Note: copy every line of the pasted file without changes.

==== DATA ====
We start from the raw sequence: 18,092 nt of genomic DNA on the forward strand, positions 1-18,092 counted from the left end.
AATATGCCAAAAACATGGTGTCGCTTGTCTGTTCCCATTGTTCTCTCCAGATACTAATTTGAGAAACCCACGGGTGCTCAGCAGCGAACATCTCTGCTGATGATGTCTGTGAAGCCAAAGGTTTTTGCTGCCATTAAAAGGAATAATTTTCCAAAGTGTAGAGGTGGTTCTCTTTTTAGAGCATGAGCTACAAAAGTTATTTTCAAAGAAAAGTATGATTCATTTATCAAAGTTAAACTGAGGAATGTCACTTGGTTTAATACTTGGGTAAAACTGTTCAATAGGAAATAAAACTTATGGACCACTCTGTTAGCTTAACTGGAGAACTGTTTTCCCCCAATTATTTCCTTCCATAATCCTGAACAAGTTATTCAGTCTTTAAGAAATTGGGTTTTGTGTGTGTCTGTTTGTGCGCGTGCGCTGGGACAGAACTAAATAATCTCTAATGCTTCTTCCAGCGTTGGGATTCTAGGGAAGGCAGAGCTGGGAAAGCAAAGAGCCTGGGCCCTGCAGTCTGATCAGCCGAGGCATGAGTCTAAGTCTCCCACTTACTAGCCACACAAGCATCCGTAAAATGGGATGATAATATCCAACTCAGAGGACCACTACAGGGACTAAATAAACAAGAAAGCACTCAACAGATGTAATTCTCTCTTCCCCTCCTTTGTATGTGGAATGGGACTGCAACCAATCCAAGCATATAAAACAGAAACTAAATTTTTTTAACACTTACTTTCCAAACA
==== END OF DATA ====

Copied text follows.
We start from the raw sequence: 18,092 nt of genomic DNA on the forward strand, positions 1-18,092 counted from the left end.
AATATGCCAAAAACATGGTGTCGCTTGTCTGTTCCCATTGTTCTCTCCAGATACTAATTTGAGAAACCCACGGGTGCTCAGCAGCGAACATCTCTGCTGATGATGTCTGTGAAGCCAAAGGTTTTTGCTGCCATTAAAAGGAATAATTTTCCAAAGTGTAGAGGTGGTTCTCTTTTTAGAGCATGAGCTACAAAAGTTATTTTCAAAGAAAAGTATGATTCATTTATCAAAGTTAAACTGAGGAATGTCACTTGGTTTAATACTTGGGTAAAACTGTTCAATAGGAAATAAAACTTATGGACCACTCTGTTAGCTTAACTGGAGAACTGTTTTCCCCCAATTATTTCCTTCCATAATCCTGAACAAGTTATTCAGTCTTTAAGAAATTGGGTTTTGTGTGTGTCTGTTTGTGCGCGTGCGCTGGGACAGAACTAAATAATCTCTAATGCTTCTTCCAGCGTTGGGATTCTAGGGAAGGCAGAGCTGGGAAAGCAAAGAGCCTGGGCCCTGCAGTCTGATCAGCCGAGGCATGAGTCTAAGTCTCCCACTTACTAGCCACACAAGCATCCGTAAAATGGGATGATAATATCCAACTCAGAGGACCACTACAGGGACTAAATAAACAAGAAAGCACTCAACAGATGTAATTCTCTCTTCCCCTCCTTTGTATGTGGAATGGGACTGCAACCAATCCAAGCATATAAAACAGAAACTAAATTTTTTTAACACTTACTTTCCAAACA